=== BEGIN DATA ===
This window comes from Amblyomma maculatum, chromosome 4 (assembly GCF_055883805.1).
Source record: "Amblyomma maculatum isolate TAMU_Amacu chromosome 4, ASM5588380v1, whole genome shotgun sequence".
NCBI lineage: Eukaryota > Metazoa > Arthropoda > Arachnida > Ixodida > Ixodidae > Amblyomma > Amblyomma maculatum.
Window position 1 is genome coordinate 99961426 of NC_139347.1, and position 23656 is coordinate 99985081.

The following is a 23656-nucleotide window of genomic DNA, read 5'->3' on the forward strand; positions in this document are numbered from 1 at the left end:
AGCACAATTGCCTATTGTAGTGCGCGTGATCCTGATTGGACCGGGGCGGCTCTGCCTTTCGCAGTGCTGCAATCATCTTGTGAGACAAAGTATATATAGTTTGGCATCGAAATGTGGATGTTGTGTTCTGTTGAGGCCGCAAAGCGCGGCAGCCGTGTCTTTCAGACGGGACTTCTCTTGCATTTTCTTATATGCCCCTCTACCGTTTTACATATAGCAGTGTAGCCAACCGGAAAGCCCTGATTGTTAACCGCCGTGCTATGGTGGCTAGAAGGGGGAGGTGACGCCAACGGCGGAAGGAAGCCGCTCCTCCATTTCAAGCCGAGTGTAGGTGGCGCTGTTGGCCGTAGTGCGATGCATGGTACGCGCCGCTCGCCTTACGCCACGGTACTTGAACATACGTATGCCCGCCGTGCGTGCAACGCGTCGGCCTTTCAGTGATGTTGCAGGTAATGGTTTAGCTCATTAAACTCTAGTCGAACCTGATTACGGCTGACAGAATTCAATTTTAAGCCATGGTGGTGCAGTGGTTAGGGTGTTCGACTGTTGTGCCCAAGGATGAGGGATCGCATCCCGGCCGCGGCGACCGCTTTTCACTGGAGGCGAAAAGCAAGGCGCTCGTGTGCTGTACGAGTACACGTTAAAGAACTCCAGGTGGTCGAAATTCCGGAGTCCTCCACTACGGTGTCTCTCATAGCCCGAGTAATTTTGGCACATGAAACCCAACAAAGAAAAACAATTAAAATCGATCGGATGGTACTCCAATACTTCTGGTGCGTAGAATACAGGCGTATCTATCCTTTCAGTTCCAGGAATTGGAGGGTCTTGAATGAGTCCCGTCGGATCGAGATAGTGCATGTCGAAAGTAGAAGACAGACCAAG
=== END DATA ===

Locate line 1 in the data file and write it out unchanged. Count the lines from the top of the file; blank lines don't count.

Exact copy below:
This window comes from Amblyomma maculatum, chromosome 4 (assembly GCF_055883805.1).